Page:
And They Marched On….
By Michele Taranto
It didn’t feel like July 3rd in Norwood at 59 degrees and a light drizzle, but the spectacular Annual 4th of July parade marched on despite Mother Nature’s summer antics. Maybe the entire route was not filled as in past years, however, Norwood residents came out with umbrellas and rain jackets to celebrate!
Maybe the streets were not lined with as many spectators as previous years, but residents attended armed with tents, umbrellas, and rain jackets to cheer and celebrate America’s annual party. While the parade was slightly smaller this year, with only six weeks to schedule, organize, and pull off this grand event, the Norwood 4th of July committee and the Norwood Recreation Department should be highly commended to maintain the Town’s Independence Day tradition.
There were a few changes necessary with the short notice; the date was changed to July 3rd as many bands and acts were already booked for July 4th late afternoon and the 10 a.m. start would have interfered with religious services from churches on the parade route. Runners still took to the streets at 9 a.m. eager to again participate in the Firecracker 5K Road Race and the Children’s Bicycle, Tricycle Doll Carriage, and Historic Character parade this year was incorporated within the main event at the intersection of Walpole and Washington Sts.
“It was touch with the late notice and competing with other towns [to confirm entertainers],” Norwood Recreation Assistant Director Catherine Seastedt said. “Also, with 4th of July on a Sunday, there are churches on the route and we wanted to make sure we didn’t conflict with that.”
The Grand Marshal in the parade this year will be the Cooper family, in honor of the Town’s beloved Assistant Town Manager, Bernie Cooper. The parade theme was Hometown Heroes, which honored Norwood’s unsung superstars during the pandemic. For those experiencing Norwood’s parade for the first time, they were likely very impressed. Fire and emergency vehicles from Norwood and many surrounding towns kicked things off, which were followed by antique and military cars, marching bands, Norwood Police Chief William G. Brooks, III, a hip hop dance group, a horse troop, and various local sports teams and organizations.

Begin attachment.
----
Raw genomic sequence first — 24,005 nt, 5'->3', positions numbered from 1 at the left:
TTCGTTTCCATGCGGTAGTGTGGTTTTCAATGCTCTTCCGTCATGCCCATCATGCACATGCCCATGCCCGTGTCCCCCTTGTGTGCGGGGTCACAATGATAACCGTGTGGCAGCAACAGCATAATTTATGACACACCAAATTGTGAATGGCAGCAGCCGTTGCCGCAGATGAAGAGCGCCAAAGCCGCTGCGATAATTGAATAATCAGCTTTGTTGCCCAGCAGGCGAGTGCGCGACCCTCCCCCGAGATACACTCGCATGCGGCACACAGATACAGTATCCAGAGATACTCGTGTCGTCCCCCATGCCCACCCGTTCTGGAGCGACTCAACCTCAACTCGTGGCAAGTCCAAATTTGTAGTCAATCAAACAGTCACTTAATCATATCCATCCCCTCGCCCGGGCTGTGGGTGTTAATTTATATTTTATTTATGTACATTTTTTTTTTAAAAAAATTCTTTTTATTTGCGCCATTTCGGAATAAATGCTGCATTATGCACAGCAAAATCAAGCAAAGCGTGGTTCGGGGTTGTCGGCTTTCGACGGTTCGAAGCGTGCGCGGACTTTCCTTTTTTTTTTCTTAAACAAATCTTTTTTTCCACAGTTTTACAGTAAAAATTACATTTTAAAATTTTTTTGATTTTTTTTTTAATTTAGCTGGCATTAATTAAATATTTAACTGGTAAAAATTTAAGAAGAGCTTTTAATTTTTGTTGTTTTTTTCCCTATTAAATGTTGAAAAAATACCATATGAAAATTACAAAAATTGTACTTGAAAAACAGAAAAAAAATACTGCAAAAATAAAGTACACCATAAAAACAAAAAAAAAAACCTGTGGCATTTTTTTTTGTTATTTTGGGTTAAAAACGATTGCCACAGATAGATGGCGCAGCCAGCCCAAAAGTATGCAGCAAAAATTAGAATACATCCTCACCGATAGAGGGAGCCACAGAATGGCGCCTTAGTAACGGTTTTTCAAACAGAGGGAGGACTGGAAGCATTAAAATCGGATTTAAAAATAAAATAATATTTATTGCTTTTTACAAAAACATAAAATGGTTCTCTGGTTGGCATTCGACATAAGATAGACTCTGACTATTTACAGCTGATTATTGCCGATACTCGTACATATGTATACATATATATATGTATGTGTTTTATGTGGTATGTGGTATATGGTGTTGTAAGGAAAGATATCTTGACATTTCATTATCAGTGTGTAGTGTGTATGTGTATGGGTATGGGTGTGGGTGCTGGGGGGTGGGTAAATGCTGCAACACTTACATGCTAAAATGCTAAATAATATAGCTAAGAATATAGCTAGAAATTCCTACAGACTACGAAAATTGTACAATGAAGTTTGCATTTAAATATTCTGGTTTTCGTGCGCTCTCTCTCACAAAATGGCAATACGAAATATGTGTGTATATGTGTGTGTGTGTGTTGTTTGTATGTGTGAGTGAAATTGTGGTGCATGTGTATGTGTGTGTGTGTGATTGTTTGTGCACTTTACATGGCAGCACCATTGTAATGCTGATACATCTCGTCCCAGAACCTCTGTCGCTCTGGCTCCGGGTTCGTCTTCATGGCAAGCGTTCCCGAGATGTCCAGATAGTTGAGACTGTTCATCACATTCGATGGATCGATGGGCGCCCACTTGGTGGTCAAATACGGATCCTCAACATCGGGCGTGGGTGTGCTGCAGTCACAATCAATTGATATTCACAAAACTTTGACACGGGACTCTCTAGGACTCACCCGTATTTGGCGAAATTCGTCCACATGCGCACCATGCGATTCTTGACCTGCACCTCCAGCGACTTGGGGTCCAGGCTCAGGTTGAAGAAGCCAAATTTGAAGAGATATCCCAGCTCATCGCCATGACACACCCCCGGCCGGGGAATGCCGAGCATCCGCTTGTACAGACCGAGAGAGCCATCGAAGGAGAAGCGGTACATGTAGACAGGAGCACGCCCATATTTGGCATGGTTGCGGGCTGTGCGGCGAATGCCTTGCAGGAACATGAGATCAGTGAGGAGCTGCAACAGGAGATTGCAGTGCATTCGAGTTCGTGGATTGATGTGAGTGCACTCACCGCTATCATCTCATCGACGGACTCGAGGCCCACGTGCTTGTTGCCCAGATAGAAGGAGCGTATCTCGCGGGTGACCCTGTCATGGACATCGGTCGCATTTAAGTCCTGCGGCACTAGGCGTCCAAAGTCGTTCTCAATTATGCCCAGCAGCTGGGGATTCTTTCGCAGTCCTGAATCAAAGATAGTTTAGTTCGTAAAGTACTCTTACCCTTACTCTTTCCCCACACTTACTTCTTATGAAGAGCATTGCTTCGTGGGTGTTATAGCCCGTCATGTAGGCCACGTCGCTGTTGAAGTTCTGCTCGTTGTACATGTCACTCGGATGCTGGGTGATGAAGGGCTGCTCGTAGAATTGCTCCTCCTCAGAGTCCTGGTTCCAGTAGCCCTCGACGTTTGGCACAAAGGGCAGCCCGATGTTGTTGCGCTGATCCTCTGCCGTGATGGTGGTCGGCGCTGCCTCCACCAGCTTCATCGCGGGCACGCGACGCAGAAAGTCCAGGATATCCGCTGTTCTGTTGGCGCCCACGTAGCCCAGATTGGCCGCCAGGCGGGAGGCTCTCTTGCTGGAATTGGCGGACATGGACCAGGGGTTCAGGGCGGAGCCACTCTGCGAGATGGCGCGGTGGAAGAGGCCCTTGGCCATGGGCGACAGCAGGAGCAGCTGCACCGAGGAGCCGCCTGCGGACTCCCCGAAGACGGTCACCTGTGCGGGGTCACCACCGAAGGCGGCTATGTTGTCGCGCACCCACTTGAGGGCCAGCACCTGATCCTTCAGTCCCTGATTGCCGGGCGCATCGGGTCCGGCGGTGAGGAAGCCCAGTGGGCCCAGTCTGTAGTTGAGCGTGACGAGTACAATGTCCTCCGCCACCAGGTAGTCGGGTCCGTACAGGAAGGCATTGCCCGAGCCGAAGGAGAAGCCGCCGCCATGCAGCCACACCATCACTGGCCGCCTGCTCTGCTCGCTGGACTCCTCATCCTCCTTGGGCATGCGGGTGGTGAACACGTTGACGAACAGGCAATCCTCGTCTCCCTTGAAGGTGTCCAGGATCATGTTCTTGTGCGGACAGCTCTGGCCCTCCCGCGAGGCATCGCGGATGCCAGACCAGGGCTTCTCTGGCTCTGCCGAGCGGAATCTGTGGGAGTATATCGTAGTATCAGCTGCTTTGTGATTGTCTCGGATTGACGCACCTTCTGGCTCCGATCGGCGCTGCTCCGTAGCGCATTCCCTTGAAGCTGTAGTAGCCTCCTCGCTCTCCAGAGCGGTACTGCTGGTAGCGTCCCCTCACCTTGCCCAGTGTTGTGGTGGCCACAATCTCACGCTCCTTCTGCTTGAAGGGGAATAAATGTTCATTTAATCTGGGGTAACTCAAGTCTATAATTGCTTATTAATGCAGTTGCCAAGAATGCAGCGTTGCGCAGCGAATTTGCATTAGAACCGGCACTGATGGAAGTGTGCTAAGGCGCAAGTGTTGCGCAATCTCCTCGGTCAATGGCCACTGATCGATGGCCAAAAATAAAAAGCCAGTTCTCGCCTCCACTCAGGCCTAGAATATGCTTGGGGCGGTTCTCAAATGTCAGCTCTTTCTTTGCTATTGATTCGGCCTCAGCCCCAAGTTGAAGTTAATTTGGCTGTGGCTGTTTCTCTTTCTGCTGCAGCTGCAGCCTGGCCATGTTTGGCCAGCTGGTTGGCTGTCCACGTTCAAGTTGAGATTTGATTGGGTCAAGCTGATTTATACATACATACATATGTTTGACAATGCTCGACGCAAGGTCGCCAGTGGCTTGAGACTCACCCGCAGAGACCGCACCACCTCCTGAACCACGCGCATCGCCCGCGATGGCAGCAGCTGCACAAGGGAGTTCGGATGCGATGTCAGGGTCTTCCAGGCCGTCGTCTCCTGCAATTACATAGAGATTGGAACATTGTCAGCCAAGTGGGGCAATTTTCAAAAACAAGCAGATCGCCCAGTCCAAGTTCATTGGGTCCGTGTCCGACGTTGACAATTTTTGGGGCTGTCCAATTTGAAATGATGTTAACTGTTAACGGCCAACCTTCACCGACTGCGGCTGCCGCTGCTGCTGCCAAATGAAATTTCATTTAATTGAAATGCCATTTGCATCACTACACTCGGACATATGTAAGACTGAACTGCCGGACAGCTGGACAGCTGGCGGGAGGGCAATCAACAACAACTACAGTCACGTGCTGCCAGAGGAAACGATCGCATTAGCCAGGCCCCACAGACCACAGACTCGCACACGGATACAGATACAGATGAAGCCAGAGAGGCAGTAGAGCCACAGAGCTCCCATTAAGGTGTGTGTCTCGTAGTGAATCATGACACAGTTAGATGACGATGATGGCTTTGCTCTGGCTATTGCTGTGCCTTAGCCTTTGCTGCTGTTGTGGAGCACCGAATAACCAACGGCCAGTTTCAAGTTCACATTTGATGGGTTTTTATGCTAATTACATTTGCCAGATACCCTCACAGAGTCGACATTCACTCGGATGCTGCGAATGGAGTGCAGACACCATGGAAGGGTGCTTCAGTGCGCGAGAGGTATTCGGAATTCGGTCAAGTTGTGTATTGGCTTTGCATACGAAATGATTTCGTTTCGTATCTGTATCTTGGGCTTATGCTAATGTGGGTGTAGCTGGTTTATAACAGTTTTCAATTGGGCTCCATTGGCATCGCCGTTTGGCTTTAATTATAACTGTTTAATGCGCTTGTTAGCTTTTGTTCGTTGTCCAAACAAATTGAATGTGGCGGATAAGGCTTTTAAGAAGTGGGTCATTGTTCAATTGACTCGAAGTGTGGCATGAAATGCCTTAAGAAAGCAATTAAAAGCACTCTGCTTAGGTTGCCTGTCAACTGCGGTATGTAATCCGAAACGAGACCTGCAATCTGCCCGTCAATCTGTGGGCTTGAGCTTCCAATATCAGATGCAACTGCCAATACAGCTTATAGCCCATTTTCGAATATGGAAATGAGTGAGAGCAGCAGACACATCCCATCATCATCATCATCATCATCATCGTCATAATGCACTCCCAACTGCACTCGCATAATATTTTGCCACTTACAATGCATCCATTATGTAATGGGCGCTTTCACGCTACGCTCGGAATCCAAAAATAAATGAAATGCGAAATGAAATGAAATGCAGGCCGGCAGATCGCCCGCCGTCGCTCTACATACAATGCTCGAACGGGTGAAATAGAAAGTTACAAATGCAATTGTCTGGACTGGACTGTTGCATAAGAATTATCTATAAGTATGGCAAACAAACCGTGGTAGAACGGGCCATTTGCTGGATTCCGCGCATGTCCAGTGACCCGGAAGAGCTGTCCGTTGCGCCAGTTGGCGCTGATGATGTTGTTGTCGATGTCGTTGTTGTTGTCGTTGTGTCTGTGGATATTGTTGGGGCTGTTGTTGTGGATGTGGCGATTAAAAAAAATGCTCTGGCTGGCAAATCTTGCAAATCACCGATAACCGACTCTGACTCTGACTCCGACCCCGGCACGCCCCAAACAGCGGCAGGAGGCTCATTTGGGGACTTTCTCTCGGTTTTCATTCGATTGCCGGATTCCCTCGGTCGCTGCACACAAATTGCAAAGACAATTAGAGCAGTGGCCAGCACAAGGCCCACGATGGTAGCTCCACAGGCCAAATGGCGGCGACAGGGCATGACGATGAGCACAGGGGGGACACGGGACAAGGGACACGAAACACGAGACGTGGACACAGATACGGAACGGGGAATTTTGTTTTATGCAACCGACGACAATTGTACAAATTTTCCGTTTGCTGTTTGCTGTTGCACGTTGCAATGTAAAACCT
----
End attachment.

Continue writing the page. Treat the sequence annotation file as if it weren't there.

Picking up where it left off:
Again, gratitude and thanks is graciously given to Norwood’s 4th of July committee. Without them, this grand event, which typically draws thousands of enthusiastic spectators to Norwood, would not be possible: Maria Henry, Mary Cantarow, Martha Colamaria, Jim Henry, Lou Harris, and Travis Farley and Catherine Seastedt, both of the Norwood Recreation Department.
And of course, a heartfelt thank you to Bernie Cooper who had given up so much of his time and heart to bring pleasure to so many through virtually for so many years. While he was honored this year as the Grand Marshal, Bernie Cooper’s presence in Norwood will never be forgotten and for all his selfless efforts to make Norwood the place everyone wants to live, his devotion will be commemorated next year for Norwood’s 150th Anniversary.
“We plan on honoring Bernie next year at the 150th anniversary,” Henry said. “Bernie is the face of this town. I don’t know if anyone realizes all the fun stuff was because of Bernie. We really want to honor him. Next year so we can honor him the way we should.